•  our support for human rights
  • our stand against discrimination
  • and to emphasise that, although we live without religion, we support cultural and religious freedom, as well as freedom to live without religion.

We hope to see lots of our humanist members there and, if anyone would like to help man our stall, please email our chair – Dr. Simon Nightingale.

For more information on the event, please see the attached – OswestryCultureFestFlyer.

Many thanks as always for your continued support!

Simon Nightingale on BBC Radio Shropshire

The Mike Hough memorial trophy held by Carol and SimonSimon Nightingale, Chair of Shropshire Humanist Group, spoke on BBC Radio Shropshire’s Sunday morning “Faith and Ethics” program. He talked on the sin of certainty, referring to Stephen Cherry’s most interesting and witty book “The Dark Side of the Soul”. He also talked about the humanist show garden that won a trophy and top gold medal at Shrewsbury Flower Show, and about humanist books in schools.

To hear it go to http://www.bbc.co.uk/programmes/p059xc5r#play and listen on the time line from about 1.19.00 to 1.27.30. This is available for a limited time.

We won! Humanist garden triumphs at Shrewsbury Flower Show

Joe Swift presenting award certificates to Carol Seager

Joe Swift presenting award certificates to Carol Seager

Wonderful news! “Sundance”, the Humanist garden in the Shrewsbury Flower Show, received a Large Gold Medal (the highest award), and — even better — was awarded the Mike Hough Memorial Trophy for best outdoor show garden. The garden was sponsored by the Shropshire Humanist Group, with contributions from Birmingham Humanists and Humanists UK. As it was surrounded by gardens created at huge expense by teams of professionals, it was also a triumph for amateurs and volunteers.

Carol Seager — a member of Shropshire Humanist Group — conceived, designed and created this wonderful garden with a strong humanist theme which is explained below. The photographs don’t really do justice to the beautiful and complex design. Not only did Carol create a fascinating interesting horticultural exhibit, but she herself also made all the additional features, such as the wood fencing and shelter, canopy, batik hangings and painted ceramics – often subtly incorporating the Happy Humanist sign or the new Humanists UK logo.

We had a small humanism stand next to the garden.  Many visitors to the flower shop stopped to view the garden and to talk to Carol, Mal Brown, Sue Falder and Simon Nightingale about the ethos of the garden and also the nature of humanism. The garden certainly helped to raise the profile of humanism for the general public.

Carol has become quite a celebrity. She was interviewed for ITV Midland news on Friday and was also interviewed twice by Radio Shropshire; firstly on Sunday 6 August and again just after receiving the awards from celebrity gardener, Joe Swift. To hear the last interview, go to http://www.bbc.co.uk/programmes/p059xc5r#play and listen on the time line from about 22.00 to 26.00. This is available on “listen-again” only for a limited time.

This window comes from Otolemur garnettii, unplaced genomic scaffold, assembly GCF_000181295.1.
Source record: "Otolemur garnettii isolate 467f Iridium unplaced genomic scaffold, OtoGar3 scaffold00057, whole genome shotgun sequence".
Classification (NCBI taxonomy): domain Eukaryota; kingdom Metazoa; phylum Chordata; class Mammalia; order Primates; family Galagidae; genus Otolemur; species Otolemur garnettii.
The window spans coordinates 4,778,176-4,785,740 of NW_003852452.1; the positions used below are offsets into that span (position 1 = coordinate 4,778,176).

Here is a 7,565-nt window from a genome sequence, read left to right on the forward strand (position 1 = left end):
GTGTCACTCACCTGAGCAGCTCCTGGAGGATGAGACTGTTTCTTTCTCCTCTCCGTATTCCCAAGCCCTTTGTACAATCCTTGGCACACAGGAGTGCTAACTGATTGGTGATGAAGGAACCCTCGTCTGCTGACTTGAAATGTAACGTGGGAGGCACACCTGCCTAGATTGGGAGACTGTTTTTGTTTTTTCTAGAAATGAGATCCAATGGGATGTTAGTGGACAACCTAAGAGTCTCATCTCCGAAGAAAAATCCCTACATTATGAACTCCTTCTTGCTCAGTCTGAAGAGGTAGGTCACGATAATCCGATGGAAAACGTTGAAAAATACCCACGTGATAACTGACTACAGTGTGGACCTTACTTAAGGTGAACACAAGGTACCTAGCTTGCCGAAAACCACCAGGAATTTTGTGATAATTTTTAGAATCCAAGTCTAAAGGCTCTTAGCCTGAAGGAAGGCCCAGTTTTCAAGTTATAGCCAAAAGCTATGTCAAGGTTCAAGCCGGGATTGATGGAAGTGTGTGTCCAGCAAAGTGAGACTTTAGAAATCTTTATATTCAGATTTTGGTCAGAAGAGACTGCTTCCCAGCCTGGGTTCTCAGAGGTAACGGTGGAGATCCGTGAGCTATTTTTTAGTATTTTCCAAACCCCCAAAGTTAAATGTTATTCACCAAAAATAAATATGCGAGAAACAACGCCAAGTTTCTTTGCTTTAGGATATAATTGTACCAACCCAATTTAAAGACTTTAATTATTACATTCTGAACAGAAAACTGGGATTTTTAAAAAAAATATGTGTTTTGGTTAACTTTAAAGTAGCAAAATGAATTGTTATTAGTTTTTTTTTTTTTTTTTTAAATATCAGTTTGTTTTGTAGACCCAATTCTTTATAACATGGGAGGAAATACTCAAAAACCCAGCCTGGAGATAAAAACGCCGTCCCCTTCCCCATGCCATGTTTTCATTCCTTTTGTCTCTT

Well done Carol!


Please click on pictures to see a larger version.

The Mike Hough memorial trophy held by Carol and Chris

The Mike Hough memorial trophy held by Carol and Chris

Sundance Humanist Garden

Sundance Humanist Garden

Shelter in Sundance Humanist Garden

Shelter in Sundance Humanist Garden

Painting by Carol Seager

Painting by Carol Seager


During the 19th century, American Plains Indian tribes, gathered together annually for The Sundance. This was an opportunity to reinforce relationships with the land, animals and fellow tribesmen, through feasting, dancing and sharing. Inspired by The Sundance, the Humanist Garden promotes the values of living cooperatively, sharing abundance, celebrating creativity and reinforcing caring relationships.

With the rapid decline of the buffalo in the 19th century, many Native Americans succumbed to disease and starvation. Southern Plains Indian tribes fared better as they supplemented their diet with subsistence farming.

The planting reflects the “companion method” of planting as practiced by the Southern Plains Indian tribes. Compatible crops, such as maize, beans and squash, are mutually beneficial. Maize provides climbing support for the beans, which in turn fix nitrogen into the soil. Squash provide ground cover and suppress weeds. Tomatoes, chillies and onions are also grown together. Herbs are grown for their culinary, medicinal and soil enrichment qualities. For example, the inclusion of chamomile, marigold and comfrey, provides calcium, potassium, phosphorus, silicon, nitrogen and magnesium. Flowers such as nasturtiums attract black fly away from beans, and sunflowers attract pollinators. Espalier fruit trees (dwarf stock) are ideal for a small space and add to the variety of produce.

The central sculptural structure in the garden is suggestive of a teepee that appears to be collapsing. This reflects the fate of the Native Americans as buffalo numbers fell from 60 million in 1800 to just 750 in 1890. A pebble fountain bubbles beneath the teepee and yellow stone pathways radiate outwards. Between the rays of the path grow the crops, herbs and flowers. A covered decking area provides shelter and a place for cooking, eating, relaxing and socialising. Artisan arts and crafts such as pottery, basketry, textiles and glass, celebrate creativity and diversity.

Sundance, the Humanist Garden, can be viewed as a metaphor for shared human values, despite differing ethnicity or faith, and for the benefits of both cultural diversity and cooperation. The garden illustrates the co-existence of disparate groups working together in peace and harmony, drawn together by their interdependence and their common humanity.

%d bloggers like this: